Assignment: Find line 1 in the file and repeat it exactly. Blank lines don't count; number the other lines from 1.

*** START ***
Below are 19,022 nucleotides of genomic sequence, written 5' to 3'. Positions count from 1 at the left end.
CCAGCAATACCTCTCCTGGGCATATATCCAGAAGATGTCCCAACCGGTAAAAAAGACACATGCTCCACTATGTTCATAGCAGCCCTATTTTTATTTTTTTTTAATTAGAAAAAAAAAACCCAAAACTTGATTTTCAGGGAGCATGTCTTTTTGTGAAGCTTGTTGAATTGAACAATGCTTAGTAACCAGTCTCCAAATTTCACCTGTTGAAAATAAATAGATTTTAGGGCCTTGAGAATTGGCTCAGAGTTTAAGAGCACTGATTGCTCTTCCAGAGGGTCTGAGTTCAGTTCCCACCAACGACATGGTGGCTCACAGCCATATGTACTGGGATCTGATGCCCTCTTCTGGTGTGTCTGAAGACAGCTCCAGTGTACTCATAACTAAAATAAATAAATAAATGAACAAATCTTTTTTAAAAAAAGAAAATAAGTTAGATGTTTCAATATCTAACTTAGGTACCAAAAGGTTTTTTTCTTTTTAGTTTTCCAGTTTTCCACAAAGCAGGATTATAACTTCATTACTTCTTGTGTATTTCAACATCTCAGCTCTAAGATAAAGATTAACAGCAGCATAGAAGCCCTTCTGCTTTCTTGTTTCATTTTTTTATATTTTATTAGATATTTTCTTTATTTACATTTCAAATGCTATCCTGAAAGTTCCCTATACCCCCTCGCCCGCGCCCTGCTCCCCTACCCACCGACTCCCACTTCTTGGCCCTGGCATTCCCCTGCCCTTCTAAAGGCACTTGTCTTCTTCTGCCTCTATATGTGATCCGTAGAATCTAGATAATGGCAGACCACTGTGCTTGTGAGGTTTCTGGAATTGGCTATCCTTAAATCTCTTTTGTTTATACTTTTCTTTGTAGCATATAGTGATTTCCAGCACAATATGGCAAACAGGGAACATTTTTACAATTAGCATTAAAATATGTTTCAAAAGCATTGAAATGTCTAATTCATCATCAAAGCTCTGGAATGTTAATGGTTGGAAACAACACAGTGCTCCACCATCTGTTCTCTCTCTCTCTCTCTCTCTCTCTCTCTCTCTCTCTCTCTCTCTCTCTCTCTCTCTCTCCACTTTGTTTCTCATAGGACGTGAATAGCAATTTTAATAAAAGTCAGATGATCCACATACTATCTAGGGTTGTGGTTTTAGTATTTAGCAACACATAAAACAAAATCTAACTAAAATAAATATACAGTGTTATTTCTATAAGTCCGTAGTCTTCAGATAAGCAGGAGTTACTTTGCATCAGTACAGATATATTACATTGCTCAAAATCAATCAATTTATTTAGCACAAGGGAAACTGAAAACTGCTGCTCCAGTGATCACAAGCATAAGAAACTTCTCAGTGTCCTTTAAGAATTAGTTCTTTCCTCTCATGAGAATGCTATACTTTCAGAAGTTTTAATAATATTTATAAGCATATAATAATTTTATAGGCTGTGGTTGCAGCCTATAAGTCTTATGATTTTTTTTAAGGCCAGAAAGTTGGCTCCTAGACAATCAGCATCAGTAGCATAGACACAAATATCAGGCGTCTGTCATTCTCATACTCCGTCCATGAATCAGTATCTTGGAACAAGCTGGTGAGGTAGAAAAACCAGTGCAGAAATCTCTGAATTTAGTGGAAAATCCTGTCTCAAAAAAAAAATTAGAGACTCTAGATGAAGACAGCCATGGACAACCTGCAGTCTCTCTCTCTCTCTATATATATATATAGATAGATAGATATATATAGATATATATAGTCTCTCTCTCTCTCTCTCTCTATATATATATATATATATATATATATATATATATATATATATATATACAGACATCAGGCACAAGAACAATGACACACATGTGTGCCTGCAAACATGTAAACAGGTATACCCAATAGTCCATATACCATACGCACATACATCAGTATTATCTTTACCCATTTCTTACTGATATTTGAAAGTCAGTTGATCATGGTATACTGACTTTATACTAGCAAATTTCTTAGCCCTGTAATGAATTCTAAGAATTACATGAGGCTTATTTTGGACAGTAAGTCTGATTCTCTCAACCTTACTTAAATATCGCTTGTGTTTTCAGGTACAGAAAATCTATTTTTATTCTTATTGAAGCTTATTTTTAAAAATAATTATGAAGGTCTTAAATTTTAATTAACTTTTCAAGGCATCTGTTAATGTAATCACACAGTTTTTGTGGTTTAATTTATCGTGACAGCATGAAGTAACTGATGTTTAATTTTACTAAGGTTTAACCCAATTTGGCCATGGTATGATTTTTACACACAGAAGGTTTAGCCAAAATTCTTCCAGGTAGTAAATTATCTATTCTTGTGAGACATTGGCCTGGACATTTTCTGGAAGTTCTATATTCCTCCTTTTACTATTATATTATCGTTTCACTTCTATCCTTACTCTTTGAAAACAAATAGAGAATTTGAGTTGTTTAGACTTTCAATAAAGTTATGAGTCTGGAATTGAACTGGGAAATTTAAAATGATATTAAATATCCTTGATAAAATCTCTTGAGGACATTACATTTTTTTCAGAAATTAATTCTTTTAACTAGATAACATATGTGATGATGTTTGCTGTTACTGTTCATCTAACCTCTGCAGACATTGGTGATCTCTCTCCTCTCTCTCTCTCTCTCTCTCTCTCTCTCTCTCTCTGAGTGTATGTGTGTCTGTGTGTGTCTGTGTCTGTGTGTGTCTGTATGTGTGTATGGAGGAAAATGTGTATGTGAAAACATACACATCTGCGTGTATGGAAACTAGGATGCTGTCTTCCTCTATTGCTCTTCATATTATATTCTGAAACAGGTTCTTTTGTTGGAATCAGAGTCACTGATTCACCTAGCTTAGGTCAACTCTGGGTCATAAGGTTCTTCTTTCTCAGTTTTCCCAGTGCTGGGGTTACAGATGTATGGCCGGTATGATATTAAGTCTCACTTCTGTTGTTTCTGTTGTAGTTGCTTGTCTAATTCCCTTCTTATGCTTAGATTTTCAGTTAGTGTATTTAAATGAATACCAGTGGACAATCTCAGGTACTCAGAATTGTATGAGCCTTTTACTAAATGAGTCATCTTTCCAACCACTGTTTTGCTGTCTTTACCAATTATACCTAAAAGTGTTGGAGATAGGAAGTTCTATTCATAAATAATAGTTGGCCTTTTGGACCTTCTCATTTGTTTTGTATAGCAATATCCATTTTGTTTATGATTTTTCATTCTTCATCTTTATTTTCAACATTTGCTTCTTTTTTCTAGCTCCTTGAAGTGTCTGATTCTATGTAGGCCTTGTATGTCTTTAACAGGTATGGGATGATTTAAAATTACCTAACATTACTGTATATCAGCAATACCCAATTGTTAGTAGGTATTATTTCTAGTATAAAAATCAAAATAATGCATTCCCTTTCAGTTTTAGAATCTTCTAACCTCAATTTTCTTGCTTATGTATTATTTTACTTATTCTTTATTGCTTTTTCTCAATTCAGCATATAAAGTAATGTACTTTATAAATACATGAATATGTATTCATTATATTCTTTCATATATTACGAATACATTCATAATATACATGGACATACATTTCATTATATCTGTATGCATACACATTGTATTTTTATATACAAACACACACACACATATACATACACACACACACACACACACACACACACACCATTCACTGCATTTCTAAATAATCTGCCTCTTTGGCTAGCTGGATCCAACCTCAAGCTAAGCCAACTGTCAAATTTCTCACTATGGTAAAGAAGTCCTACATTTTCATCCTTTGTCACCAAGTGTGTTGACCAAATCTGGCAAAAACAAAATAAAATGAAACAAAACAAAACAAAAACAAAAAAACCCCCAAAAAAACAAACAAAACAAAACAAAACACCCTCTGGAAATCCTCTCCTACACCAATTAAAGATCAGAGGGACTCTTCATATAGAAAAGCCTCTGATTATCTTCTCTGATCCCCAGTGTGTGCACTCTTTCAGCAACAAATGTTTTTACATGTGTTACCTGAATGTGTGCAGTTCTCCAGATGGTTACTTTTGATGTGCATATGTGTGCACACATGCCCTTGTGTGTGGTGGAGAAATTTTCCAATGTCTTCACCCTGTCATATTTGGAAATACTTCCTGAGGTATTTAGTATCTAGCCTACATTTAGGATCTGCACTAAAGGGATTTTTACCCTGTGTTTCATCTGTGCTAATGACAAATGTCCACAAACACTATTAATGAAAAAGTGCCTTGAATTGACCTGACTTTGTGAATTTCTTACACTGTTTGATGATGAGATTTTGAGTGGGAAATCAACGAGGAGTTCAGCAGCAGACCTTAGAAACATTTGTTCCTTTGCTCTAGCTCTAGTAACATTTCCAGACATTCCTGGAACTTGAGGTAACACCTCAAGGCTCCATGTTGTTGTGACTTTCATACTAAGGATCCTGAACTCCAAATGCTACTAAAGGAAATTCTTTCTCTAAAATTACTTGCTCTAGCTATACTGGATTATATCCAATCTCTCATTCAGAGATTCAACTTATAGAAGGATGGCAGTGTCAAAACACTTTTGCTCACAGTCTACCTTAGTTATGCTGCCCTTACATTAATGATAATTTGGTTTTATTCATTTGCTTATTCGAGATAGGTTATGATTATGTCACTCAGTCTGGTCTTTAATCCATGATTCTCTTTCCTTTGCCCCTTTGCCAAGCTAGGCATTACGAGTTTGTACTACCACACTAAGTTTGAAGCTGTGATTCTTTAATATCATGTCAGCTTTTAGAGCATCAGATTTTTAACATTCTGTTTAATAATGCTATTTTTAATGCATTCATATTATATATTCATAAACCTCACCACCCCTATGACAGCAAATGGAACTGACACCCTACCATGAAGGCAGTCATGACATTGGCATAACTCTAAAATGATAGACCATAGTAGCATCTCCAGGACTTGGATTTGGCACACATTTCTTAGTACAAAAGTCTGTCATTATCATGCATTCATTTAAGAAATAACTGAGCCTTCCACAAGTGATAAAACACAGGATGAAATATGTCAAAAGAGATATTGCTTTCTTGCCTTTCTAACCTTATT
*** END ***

Below are 19,022 nucleotides of genomic sequence, written 5' to 3'. Positions count from 1 at the left end.